Indeed according to Goodyear, some of us are not adapted to "walking on cement versus anything else" and that as we die off (COD pounding the pavement) we will be replaced by people who are adapted to "walking on cement versus anything else". It is disc thing I think. Their discs have more squishy stuff.

Greg said...

No, he doesn't believe in evolution. He believes in micro-evolution, an artificial barrier created by creationists.

He also believes in Lamarckism, the passing on of acquired traits to children, a theory discarded centuries ago and replaced by Darwinism, the selection of favourable genes.

Scruffy Dan said...

I am sorry, but I don't buy Goodyear's sudden revelation. It reeks of political damage control, and his explanation is absurd.

It sounds like the “I believe in microevolution but not macroevolution” crap some creationists use to legitimize their position, even though it is still completely anti-science.

Well either that or Lamarckism. And that is no better.

Alberta Girl said...

Interesting how you all just jump to the conclusion that a denial to a press who frame every question to the CPC as a gotcha question MUST mean he is hiding something. It wouldn't have mattered how he answered - this was destined to create an impression and even if he had answered the other way; you all would have accused him of lying.

Grow up people - most Canadians are so over the Liberals painting the Conservatives as neanderthals.

It makes you all look stupid for jumping on the bandwagon.

Oh, BTW - whatever happened to those 'attack ads' the Tories were supposed to be releasing - or was that a smokescreen so that you could start your own "attacks".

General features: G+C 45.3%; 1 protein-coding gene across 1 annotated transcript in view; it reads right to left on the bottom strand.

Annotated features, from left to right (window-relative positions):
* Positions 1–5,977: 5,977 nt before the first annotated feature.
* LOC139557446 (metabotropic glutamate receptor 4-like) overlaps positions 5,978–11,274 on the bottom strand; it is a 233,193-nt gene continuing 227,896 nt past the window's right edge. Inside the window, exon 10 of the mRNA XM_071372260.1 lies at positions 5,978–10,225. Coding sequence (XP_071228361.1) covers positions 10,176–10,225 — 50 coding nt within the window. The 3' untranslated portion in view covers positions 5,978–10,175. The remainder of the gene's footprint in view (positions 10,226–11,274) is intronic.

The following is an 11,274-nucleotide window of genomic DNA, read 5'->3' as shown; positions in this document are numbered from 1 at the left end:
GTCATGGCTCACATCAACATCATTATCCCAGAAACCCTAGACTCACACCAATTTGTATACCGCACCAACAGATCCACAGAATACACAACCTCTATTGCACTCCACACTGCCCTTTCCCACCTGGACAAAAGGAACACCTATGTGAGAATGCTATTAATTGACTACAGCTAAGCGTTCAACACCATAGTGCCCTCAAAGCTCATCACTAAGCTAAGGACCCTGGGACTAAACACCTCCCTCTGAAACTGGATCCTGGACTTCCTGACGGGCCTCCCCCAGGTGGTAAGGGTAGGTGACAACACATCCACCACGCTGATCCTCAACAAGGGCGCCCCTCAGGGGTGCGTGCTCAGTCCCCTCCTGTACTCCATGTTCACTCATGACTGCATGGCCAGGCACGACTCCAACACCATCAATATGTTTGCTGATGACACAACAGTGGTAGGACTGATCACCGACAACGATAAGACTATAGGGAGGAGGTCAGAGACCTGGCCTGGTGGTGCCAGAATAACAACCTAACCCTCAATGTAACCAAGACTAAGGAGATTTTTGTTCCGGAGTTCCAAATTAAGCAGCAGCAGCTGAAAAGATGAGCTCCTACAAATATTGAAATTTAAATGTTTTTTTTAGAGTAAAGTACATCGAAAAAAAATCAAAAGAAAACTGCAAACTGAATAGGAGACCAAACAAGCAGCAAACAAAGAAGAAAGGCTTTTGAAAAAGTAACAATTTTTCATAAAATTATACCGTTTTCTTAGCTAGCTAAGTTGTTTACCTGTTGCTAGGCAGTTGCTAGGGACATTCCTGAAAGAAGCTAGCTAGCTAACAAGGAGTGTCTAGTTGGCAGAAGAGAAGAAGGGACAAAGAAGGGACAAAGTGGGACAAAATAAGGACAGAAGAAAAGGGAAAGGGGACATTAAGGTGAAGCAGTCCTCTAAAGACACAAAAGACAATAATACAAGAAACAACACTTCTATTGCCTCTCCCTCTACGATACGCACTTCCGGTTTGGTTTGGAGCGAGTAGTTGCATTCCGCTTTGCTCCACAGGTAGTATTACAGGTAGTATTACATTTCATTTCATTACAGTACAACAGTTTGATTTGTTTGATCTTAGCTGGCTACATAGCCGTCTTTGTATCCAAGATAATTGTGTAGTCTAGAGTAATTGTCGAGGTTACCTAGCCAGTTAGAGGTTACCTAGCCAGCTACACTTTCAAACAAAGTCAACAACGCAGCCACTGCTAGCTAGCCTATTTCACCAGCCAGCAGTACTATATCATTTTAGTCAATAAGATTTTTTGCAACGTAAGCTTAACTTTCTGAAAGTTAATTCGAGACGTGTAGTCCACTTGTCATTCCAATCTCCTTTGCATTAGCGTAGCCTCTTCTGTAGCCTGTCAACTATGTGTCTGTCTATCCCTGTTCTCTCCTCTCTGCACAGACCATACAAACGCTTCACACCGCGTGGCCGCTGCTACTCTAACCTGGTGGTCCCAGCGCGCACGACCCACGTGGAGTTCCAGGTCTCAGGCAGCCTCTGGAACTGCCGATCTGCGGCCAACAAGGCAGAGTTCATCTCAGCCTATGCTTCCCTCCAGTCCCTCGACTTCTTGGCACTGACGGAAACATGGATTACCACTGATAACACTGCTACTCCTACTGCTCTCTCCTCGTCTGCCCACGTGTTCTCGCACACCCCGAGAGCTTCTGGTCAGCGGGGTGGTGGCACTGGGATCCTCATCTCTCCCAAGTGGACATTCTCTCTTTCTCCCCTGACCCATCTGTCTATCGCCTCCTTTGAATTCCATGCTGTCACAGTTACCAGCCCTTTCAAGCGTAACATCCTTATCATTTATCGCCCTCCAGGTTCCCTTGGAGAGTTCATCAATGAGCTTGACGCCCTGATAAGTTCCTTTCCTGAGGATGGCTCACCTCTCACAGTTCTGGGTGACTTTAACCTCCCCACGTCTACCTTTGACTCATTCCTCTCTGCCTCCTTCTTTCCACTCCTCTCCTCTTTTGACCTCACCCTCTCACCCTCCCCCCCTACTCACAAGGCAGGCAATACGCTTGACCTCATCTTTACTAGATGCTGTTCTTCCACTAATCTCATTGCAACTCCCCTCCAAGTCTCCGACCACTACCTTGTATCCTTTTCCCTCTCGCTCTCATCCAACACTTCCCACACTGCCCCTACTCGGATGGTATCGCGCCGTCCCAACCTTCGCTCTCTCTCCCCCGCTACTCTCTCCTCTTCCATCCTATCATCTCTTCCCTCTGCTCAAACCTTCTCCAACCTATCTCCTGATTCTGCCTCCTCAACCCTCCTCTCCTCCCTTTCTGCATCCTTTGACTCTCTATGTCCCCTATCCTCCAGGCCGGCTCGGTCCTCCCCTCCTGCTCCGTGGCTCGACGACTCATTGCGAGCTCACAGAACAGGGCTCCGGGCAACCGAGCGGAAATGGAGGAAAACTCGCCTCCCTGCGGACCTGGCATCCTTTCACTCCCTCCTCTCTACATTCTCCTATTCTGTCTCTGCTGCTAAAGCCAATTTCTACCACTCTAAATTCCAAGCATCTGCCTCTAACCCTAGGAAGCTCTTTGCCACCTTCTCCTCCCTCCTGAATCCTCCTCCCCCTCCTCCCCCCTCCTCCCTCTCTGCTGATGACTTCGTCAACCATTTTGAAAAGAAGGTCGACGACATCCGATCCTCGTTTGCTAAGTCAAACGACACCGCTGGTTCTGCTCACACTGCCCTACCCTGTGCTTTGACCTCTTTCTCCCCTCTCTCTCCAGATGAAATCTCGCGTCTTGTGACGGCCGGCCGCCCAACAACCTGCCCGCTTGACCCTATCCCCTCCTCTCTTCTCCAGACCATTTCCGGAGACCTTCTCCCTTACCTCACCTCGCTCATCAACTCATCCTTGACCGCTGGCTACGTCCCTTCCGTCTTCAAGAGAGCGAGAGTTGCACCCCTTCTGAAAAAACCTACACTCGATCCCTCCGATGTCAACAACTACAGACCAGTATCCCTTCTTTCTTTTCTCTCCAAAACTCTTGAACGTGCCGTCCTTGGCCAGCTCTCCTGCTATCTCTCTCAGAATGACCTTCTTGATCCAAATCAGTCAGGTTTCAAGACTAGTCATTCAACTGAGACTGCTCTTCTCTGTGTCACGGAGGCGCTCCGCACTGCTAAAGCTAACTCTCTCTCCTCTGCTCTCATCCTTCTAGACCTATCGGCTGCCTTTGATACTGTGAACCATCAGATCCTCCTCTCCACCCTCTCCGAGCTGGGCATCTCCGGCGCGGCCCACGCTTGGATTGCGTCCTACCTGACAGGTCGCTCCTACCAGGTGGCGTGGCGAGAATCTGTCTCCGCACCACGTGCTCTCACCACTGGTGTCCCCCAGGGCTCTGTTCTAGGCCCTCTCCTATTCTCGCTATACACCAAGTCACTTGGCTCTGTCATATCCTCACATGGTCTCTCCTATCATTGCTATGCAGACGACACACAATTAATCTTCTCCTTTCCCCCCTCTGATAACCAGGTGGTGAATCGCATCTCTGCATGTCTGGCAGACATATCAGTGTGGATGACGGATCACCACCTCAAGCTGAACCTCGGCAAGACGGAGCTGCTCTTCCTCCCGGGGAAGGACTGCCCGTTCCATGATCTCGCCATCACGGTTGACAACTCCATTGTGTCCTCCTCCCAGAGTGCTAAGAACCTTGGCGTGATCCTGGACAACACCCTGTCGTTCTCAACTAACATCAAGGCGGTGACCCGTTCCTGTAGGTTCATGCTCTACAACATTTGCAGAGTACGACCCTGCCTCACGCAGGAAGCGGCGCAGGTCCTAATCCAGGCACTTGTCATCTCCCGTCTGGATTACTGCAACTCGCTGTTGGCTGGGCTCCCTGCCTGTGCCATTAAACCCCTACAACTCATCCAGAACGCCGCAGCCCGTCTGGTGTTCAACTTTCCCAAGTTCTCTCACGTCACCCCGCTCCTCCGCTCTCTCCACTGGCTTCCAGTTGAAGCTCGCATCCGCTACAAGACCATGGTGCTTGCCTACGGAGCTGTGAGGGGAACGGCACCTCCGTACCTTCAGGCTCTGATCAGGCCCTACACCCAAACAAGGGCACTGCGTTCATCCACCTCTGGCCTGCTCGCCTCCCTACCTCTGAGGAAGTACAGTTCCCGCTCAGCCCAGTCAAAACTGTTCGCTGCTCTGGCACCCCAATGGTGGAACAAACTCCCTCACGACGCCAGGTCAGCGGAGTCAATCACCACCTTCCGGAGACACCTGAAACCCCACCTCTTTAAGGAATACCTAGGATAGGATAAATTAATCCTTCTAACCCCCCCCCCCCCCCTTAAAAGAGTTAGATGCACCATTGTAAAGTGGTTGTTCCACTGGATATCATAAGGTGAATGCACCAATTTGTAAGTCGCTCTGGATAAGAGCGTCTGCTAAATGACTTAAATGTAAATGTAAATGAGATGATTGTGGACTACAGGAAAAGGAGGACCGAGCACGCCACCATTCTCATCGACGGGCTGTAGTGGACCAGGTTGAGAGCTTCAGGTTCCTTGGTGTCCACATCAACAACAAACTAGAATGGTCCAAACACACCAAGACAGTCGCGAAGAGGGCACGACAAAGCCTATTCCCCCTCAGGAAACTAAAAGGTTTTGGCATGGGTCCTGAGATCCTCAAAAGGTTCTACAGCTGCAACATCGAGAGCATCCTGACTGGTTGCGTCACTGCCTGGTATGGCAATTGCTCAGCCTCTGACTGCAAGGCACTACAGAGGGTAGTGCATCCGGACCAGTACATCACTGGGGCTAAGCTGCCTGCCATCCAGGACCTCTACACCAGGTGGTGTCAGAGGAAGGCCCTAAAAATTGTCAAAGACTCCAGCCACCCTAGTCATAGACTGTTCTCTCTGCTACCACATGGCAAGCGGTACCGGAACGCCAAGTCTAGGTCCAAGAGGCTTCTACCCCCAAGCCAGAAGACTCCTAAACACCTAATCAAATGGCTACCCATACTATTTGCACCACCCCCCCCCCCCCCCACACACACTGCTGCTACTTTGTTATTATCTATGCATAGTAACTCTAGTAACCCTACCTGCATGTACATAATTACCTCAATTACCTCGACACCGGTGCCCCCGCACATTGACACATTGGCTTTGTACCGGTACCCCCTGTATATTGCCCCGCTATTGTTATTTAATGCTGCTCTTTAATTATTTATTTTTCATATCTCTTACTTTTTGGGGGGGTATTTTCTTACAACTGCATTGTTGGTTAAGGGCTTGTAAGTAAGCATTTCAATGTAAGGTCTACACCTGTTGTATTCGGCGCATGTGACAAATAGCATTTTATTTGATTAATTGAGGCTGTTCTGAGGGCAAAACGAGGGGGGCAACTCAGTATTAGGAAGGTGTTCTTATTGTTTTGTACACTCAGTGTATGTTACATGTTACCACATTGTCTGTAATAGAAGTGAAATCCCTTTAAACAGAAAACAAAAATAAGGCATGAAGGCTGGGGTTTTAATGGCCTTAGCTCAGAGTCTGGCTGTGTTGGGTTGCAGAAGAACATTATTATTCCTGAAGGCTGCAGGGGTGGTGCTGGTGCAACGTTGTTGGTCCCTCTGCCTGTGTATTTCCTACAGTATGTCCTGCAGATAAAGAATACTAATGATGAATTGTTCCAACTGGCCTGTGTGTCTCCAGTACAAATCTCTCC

Leeky Sweek said...

Since when has it been established that knowledge of the theory of evolution is the embodiment of all sciences?? People can exhibit solid scientific knowledge without having a strong background in evolutionary theory... or even believe in it.

Jason Hickman said...

Were Goodyear not the science minister, I could care less about his personal beliefs on creationism vs. evolution. Were he defence minister it would be irrelevant. But he's science minister, so his views on basic scientific theories and what not are absolutely in bounds.

Ok, but what if he believes, as many even-somewhat-devout Christians do, in things like the virgin birth of Jesus, or that Jesus, to quote the good ol' Book of Common Prayer, "rose from the dead and ascended into Heaven".

Those things are hardly "scientific". To use your standard, would they disqualify one from being "science minister"? And if not, why not?

A BCer in Toronto said...

AG, you can believe it was a gotcha question if you want, but that doesn't make it true. Goodyear brought religion into it, not the reporter. Not everything is a conspiracy, but whatevs.

Jason, you miss the point. The issue is not his religious beliefs, but his (apparent) rejection of sound scientific theory. I'd find it troubling if we have a science minister who thinks science is hocus pocus. You're not troubled by that at all? If he believes in the resurrection, that's fine. Power to him. You can be religious and believe in science. Indeed, most of the devout do.

Jason Hickman said...

Jason, you miss the point. The issue is not his religious beliefs, but his (apparent) rejection of sound scientific theory.

Wait a sec. If I accept resurrection, or a "virgin birth", I'm necessarily "rejecting" more than one "sound scientific theory".

Coming back from the dead, to take the most obvious example, can't be explained, or even accounted for, in any "sound scientific theory" that I've ever heard of. In fact, it flies right in the face of any such "sound scientific theory".

This is why the whole gang-up on Goodyear over this issue is so. Bloody. Stupid. To be consistent, you would have to DQ anyone who may believe in something that isn't explained by science - or which may directly contradict it.

I'd find it troubling if we have a science minister who thinks science is hocus pocus. You're not troubled by that at all?

I don't see him saying that "science is hocus pocus." If anything, he was doing in public, in a very unelegant way, what many people have to do in their own minds: trying to reconcile what science teaches us with their religous faith.